Vitamin D is derived mainly from sun exposure. There is a growing consensus that most people in the UK do not receive enough sun exposure to achieve satisfactory vitamin D blood levels, and that current recommendations on the optimal daily dose of vitamin D should be increased. People with low vitamin D blood levels seem to be at increased risk of several diseases, including heart disease, various infections and some types of cancer. This conclusion is supported by laboratory studies showing that many different types of cell are affected by vitamin D.
However, this evidence is not strong enough for doctors to recommend that everyone should take them, as similar evidence on the expected health benefits for various other vitamins have been disproved in large randomised trials. A trial in which 20,000 people aged 65-84 (at higher risk of deficiency) are randomised, is now needed to show what the real benefits would be.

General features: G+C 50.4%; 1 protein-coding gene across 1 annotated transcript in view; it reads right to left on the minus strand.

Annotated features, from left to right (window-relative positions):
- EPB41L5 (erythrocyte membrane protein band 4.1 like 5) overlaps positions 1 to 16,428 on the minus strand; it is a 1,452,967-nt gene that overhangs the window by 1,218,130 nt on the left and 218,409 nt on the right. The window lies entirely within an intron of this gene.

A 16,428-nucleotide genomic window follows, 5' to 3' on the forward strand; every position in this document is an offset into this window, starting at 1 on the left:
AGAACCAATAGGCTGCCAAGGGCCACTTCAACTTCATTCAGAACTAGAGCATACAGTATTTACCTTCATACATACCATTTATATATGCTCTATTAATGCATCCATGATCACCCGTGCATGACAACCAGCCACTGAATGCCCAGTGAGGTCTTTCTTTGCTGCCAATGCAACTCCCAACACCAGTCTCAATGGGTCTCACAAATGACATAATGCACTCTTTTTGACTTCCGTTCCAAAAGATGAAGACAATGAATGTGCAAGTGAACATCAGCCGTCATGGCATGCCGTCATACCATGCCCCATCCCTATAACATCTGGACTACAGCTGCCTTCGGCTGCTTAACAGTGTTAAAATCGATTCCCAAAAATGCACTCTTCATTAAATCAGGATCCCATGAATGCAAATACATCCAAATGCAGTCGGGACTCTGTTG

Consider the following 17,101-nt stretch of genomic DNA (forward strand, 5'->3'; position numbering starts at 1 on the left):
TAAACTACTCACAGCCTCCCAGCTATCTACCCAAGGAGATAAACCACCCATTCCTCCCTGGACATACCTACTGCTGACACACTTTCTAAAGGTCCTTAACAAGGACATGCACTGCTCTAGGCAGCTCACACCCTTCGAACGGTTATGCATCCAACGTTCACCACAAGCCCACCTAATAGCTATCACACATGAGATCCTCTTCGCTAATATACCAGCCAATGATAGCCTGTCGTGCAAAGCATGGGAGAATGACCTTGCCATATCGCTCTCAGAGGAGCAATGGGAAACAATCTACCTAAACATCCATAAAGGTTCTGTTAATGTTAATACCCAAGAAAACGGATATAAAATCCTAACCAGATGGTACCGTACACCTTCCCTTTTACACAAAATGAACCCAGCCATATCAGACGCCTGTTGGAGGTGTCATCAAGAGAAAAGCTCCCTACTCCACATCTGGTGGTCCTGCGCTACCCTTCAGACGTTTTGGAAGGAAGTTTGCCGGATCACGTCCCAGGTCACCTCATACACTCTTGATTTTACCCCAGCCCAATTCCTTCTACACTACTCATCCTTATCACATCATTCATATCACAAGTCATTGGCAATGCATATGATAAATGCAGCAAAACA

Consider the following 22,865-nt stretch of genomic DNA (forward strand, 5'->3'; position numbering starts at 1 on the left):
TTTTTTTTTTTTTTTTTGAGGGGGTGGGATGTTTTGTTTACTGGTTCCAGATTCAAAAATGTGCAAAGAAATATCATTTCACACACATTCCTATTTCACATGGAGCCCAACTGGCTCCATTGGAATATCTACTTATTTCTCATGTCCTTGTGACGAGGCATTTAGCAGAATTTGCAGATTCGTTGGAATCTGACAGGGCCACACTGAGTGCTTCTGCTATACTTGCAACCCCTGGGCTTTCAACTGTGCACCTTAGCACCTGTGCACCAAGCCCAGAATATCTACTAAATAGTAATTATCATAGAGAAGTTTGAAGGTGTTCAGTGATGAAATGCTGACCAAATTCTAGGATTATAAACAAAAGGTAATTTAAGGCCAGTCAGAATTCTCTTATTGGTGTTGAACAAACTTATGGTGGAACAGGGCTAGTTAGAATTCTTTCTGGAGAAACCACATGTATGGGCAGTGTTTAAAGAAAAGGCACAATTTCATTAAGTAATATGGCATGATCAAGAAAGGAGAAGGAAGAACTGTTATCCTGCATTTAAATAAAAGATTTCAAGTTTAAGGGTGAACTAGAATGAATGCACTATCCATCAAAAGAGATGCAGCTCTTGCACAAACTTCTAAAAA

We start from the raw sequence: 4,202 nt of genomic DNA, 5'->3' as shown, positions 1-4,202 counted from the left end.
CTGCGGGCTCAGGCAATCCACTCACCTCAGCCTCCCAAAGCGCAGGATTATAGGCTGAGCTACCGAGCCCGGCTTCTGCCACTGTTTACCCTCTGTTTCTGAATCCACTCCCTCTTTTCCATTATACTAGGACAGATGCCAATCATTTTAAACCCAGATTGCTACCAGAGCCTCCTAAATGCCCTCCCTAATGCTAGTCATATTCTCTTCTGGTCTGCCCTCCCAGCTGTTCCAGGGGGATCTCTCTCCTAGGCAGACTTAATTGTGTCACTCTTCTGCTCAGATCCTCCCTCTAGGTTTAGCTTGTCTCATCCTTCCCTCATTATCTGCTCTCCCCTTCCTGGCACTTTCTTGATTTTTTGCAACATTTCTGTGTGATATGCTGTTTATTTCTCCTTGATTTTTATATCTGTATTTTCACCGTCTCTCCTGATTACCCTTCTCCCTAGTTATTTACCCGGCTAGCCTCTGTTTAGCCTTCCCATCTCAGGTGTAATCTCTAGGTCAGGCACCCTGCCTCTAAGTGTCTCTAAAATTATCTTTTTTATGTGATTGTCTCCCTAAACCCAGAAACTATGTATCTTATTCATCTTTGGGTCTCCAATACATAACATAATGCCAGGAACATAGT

The Vitamin D and Longevity (VIDAL) Trial is a mixed-design randomised feasibility study sponsored by the London School of Hygiene and Tropical Medicine and funded by the National Institute for Health Research (NIHR). The trial recruited 1615 participants via 20 GP practices across the country, with a view of trying and testing methodology and operating procedures for the main trial.